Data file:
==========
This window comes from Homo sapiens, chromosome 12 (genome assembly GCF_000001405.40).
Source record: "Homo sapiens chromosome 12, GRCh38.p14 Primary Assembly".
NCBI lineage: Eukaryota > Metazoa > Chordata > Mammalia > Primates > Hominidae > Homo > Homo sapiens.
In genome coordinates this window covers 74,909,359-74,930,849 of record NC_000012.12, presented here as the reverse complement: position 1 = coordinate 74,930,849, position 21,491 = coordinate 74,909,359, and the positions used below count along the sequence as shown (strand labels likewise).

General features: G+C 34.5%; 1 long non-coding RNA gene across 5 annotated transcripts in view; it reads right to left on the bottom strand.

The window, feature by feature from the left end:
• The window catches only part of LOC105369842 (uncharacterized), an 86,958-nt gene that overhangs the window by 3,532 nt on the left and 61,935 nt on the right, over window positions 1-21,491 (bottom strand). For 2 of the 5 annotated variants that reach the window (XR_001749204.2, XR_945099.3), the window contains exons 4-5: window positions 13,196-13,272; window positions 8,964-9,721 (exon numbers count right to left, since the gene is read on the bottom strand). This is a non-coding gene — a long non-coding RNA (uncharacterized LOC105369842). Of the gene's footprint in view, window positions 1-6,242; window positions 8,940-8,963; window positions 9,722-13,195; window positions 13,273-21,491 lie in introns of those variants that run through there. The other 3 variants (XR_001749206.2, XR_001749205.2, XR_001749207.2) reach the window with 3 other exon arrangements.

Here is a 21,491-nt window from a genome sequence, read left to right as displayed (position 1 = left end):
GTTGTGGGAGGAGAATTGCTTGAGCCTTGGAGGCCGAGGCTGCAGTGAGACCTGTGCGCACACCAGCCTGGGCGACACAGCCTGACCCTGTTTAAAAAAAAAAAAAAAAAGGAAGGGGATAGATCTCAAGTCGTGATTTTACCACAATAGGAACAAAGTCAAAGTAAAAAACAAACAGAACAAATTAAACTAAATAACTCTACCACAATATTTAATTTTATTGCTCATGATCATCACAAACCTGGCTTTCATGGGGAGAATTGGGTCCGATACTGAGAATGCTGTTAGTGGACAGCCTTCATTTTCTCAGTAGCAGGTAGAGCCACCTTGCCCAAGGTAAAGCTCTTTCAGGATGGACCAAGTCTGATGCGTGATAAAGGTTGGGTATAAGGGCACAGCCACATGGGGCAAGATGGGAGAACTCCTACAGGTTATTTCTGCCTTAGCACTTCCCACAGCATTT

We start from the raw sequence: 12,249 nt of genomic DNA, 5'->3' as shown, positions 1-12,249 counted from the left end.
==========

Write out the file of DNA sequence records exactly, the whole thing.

This window comes from Homo sapiens, chromosome 12 (genome assembly GCF_000001405.40).
Source record: "Homo sapiens chromosome 12, GRCh38.p14 Primary Assembly".
NCBI lineage: Eukaryota > Metazoa > Chordata > Mammalia > Primates > Hominidae > Homo > Homo sapiens.
In genome coordinates this window covers 74,909,359-74,930,849 of record NC_000012.12, presented here as the reverse complement: position 1 = coordinate 74,930,849, position 21,491 = coordinate 74,909,359, and the positions used below count along the sequence as shown (strand labels likewise).

General features: G+C 34.5%; 1 long non-coding RNA gene across 5 annotated transcripts in view; it reads right to left on the bottom strand.

The window, feature by feature from the left end:
• The window catches only part of LOC105369842 (uncharacterized), an 86,958-nt gene that overhangs the window by 3,532 nt on the left and 61,935 nt on the right, over window positions 1-21,491 (bottom strand). For 2 of the 5 annotated variants that reach the window (XR_001749204.2, XR_945099.3), the window contains exons 4-5: window positions 13,196-13,272; window positions 8,964-9,721 (exon numbers count right to left, since the gene is read on the bottom strand). This is a non-coding gene — a long non-coding RNA (uncharacterized LOC105369842). Of the gene's footprint in view, window positions 1-6,242; window positions 8,940-8,963; window positions 9,722-13,195; window positions 13,273-21,491 lie in introns of those variants that run through there. The other 3 variants (XR_001749206.2, XR_001749205.2, XR_001749207.2) reach the window with 3 other exon arrangements.

Here is a 21,491-nt window from a genome sequence, read left to right as displayed (position 1 = left end):
GTTGTGGGAGGAGAATTGCTTGAGCCTTGGAGGCCGAGGCTGCAGTGAGACCTGTGCGCACACCAGCCTGGGCGACACAGCCTGACCCTGTTTAAAAAAAAAAAAAAAAAGGAAGGGGATAGATCTCAAGTCGTGATTTTACCACAATAGGAACAAAGTCAAAGTAAAAAACAAACAGAACAAATTAAACTAAATAACTCTACCACAATATTTAATTTTATTGCTCATGATCATCACAAACCTGGCTTTCATGGGGAGAATTGGGTCCGATACTGAGAATGCTGTTAGTGGACAGCCTTCATTTTCTCAGTAGCAGGTAGAGCCACCTTGCCCAAGGTAAAGCTCTTTCAGGATGGACCAAGTCTGATGCGTGATAAAGGTTGGGTATAAGGGCACAGCCACATGGGGCAAGATGGGAGAACTCCTACAGGTTATTTCTGCCTTAGCACTTCCCACAGCATTT

We start from the raw sequence: 12,249 nt of genomic DNA, 5'->3' as shown, positions 1-12,249 counted from the left end.